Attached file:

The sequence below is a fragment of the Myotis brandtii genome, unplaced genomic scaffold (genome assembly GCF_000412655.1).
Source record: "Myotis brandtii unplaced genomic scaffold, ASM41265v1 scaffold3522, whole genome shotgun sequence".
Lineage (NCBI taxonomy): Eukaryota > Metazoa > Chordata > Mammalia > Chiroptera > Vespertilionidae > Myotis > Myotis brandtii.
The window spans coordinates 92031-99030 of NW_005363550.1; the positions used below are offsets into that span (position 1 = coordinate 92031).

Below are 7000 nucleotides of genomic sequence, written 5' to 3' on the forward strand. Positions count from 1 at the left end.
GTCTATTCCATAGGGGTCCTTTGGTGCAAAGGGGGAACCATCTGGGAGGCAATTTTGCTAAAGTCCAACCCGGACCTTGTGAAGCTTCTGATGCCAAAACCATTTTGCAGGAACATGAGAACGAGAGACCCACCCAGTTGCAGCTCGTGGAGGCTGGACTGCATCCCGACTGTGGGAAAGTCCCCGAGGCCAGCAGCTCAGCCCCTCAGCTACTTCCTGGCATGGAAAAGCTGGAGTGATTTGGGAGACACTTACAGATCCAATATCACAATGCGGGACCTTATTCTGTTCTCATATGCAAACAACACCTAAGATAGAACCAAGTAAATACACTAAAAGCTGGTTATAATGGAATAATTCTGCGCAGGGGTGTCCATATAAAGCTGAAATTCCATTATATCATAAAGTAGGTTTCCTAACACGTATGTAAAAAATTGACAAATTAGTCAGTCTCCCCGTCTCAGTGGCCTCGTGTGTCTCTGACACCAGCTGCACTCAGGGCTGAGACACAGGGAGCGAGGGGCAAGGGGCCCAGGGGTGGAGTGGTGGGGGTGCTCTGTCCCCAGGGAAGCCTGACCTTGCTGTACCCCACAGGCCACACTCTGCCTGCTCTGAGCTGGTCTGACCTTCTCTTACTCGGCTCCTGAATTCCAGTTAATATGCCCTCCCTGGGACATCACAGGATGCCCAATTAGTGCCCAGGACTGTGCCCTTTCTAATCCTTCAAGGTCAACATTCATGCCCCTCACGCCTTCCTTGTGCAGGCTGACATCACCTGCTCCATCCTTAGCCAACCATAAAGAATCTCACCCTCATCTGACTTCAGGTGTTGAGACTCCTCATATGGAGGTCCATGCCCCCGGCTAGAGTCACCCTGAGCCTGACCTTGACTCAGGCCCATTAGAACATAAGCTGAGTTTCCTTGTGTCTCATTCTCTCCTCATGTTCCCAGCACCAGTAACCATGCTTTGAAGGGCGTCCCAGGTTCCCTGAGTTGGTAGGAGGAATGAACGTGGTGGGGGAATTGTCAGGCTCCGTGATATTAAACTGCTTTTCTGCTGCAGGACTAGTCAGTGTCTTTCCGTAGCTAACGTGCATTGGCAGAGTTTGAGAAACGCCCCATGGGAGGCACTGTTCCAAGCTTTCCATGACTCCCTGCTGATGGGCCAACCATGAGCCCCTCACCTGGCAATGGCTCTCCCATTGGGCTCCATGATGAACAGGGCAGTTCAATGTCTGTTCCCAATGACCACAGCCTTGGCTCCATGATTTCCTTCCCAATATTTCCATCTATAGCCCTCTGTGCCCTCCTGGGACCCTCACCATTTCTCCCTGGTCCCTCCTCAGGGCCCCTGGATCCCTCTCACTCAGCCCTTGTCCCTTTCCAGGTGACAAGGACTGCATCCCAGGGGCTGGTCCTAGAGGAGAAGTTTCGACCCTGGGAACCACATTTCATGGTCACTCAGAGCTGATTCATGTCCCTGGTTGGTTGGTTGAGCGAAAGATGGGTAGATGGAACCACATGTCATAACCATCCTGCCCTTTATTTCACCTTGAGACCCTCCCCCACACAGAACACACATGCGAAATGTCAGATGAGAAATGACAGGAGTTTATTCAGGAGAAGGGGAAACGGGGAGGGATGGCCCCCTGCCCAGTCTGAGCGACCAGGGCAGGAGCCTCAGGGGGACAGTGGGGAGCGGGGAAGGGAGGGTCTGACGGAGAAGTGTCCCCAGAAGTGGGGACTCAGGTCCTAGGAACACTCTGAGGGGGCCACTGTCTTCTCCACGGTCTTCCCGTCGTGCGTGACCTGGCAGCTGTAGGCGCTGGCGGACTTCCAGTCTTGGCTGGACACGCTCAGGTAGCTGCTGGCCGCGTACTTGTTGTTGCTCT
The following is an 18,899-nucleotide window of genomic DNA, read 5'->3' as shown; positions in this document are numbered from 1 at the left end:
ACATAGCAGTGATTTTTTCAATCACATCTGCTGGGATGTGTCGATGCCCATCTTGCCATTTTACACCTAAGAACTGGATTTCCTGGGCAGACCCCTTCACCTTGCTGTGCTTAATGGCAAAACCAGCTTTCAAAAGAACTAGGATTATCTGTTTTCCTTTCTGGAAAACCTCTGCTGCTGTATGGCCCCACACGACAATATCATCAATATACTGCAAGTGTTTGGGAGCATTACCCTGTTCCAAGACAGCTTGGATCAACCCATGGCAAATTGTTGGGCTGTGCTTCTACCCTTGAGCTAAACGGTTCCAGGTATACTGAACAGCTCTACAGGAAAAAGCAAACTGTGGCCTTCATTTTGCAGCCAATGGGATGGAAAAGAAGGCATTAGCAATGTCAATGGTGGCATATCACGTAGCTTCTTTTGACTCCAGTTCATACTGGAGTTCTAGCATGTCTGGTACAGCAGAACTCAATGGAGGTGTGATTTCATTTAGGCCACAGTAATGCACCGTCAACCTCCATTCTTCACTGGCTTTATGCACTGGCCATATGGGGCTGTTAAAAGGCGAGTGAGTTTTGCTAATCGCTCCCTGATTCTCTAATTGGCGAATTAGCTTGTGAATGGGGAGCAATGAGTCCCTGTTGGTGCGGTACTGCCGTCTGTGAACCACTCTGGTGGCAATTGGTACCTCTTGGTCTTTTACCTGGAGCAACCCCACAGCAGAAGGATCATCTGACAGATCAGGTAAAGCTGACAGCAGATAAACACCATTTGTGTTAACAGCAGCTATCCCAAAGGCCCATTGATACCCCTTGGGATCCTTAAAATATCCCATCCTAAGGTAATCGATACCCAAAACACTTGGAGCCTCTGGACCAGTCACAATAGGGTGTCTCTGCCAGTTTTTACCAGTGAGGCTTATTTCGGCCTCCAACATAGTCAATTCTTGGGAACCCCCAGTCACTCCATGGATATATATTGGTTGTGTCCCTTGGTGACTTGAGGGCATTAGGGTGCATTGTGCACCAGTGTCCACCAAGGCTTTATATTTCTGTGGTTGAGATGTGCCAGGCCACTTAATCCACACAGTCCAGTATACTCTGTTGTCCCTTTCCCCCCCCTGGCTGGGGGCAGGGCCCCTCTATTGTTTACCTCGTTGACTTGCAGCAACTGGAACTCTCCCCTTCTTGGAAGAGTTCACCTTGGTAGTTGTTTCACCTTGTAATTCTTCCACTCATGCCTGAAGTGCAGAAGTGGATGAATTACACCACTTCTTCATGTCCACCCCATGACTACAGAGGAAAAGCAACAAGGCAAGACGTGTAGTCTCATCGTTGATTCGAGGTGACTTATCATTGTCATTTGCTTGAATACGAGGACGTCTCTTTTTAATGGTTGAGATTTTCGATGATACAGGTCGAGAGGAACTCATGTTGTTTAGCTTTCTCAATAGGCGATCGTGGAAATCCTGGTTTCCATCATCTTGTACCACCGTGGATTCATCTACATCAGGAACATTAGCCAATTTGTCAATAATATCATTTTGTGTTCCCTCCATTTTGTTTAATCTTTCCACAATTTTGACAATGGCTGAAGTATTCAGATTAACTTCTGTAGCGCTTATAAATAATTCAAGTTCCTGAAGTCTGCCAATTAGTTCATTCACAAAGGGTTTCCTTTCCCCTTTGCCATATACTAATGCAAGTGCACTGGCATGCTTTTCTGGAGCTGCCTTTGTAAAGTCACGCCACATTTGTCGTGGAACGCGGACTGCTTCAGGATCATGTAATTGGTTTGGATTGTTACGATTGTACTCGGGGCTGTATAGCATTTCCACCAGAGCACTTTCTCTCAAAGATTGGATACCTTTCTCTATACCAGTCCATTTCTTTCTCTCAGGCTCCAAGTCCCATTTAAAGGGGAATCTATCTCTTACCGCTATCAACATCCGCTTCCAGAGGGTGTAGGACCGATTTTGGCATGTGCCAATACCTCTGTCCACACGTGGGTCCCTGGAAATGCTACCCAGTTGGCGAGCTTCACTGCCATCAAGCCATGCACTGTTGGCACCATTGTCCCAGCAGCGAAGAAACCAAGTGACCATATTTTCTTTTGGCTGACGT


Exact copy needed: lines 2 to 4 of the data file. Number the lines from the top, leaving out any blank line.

Source record: "Myotis brandtii unplaced genomic scaffold, ASM41265v1 scaffold3522, whole genome shotgun sequence".
Lineage (NCBI taxonomy): Eukaryota > Metazoa > Chordata > Mammalia > Chiroptera > Vespertilionidae > Myotis > Myotis brandtii.
The window spans coordinates 92031-99030 of NW_005363550.1; the positions used below are offsets into that span (position 1 = coordinate 92031).